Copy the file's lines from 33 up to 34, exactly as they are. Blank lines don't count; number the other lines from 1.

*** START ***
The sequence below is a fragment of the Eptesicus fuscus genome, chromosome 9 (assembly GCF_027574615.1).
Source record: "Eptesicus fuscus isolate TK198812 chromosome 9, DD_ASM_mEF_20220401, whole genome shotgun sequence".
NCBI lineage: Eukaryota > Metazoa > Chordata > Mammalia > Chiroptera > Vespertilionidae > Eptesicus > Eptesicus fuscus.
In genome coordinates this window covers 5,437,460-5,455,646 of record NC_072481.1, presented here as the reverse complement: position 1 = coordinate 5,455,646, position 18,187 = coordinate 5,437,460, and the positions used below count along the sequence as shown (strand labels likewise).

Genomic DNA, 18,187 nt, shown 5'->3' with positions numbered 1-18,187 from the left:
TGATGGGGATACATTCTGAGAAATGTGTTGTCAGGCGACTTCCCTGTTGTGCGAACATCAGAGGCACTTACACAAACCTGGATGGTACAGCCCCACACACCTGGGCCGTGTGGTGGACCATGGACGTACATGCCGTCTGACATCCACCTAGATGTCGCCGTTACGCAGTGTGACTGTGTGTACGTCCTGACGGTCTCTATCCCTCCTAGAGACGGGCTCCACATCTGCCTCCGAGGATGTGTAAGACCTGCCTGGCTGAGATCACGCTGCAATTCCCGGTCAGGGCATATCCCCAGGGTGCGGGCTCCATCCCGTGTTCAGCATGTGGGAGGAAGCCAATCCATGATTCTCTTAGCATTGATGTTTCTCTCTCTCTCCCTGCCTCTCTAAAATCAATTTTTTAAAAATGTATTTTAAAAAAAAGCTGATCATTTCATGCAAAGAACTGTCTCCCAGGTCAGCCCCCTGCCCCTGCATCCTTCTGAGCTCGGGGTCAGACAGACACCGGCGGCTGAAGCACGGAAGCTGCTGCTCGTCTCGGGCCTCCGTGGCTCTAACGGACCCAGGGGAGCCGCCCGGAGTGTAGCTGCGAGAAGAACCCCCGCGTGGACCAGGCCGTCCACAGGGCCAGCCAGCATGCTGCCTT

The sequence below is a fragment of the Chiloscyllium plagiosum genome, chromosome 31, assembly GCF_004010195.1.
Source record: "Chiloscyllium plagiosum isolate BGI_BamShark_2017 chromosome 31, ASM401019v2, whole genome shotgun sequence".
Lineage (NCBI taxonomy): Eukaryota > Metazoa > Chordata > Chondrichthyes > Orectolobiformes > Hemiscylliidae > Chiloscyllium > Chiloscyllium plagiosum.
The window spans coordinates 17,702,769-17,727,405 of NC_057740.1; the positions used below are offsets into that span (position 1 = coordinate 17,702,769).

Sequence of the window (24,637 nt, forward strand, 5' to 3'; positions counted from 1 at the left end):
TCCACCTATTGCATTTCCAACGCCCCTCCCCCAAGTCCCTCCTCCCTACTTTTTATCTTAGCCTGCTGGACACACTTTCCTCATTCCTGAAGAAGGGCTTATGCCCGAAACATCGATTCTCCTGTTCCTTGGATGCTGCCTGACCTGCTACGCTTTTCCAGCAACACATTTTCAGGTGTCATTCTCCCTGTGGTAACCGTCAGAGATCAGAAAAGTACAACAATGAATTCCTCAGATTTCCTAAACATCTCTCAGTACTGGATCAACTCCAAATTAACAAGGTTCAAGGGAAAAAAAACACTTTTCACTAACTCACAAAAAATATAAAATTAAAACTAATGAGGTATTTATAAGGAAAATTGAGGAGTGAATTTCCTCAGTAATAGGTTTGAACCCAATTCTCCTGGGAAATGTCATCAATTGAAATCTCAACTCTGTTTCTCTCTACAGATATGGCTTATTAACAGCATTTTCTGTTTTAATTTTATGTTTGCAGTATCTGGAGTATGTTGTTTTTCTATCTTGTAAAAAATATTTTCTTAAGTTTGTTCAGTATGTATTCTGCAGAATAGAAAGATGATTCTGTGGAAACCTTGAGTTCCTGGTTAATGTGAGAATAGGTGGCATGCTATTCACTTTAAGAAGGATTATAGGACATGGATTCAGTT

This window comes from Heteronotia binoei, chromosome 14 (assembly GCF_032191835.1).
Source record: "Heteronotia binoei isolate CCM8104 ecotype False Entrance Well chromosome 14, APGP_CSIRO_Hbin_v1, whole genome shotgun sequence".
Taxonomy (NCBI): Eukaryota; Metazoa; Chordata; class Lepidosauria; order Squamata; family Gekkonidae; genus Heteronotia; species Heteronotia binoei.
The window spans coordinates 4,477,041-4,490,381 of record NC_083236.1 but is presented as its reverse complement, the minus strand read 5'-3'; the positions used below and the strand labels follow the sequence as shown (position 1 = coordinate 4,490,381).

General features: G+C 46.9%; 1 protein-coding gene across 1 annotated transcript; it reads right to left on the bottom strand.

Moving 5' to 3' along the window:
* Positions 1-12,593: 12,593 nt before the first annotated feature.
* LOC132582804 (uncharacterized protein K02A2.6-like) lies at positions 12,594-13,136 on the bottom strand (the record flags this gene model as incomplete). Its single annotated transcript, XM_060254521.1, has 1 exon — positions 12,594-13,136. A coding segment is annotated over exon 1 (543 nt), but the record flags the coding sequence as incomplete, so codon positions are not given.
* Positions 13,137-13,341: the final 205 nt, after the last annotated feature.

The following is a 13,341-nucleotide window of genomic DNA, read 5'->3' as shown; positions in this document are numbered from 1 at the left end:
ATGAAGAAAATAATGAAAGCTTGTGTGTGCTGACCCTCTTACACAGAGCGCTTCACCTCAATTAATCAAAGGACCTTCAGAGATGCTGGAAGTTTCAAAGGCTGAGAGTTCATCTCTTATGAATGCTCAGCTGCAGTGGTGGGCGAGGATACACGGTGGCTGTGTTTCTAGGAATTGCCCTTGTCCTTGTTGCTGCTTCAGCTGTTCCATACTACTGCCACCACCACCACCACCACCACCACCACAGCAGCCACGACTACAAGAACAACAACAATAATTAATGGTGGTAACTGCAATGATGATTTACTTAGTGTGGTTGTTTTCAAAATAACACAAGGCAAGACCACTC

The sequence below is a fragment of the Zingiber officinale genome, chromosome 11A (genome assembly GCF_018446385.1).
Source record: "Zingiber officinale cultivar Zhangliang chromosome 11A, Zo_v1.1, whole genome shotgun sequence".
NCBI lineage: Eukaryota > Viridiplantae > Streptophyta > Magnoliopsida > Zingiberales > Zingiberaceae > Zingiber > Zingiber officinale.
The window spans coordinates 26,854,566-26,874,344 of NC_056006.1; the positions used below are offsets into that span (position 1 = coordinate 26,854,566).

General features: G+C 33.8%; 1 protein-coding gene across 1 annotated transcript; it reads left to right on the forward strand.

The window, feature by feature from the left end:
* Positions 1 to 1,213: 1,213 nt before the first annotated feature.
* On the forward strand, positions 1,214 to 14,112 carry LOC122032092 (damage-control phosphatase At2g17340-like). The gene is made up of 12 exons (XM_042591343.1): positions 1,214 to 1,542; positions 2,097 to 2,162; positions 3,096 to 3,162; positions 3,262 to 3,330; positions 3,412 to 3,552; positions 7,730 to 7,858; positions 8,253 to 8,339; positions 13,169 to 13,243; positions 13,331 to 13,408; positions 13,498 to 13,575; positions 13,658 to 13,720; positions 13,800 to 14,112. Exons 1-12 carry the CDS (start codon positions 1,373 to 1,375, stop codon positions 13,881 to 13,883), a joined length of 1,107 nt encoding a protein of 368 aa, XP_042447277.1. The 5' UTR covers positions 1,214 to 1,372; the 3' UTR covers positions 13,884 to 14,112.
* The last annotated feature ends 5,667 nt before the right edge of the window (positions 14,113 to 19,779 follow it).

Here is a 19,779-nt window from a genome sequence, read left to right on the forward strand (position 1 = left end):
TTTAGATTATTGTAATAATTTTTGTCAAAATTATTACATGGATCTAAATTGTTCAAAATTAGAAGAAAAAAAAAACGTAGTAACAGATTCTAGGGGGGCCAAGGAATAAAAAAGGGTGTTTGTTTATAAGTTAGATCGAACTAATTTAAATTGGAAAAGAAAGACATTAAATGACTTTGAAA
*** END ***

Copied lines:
Here is a 19,779-nt window from a genome sequence, read left to right on the forward strand (position 1 = left end):
TTTAGATTATTGTAATAATTTTTGTCAAAATTATTACATGGATCTAAATTGTTCAAAATTAGAAGAAAAAAAAAACGTAGTAACAGATTCTAGGGGGGCCAAGGAATAAAAAAGGGTGTTTGTTTATAAGTTAGATCGAACTAATTTAAATTGGAAAAGAAAGACATTAAATGACTTTGAAA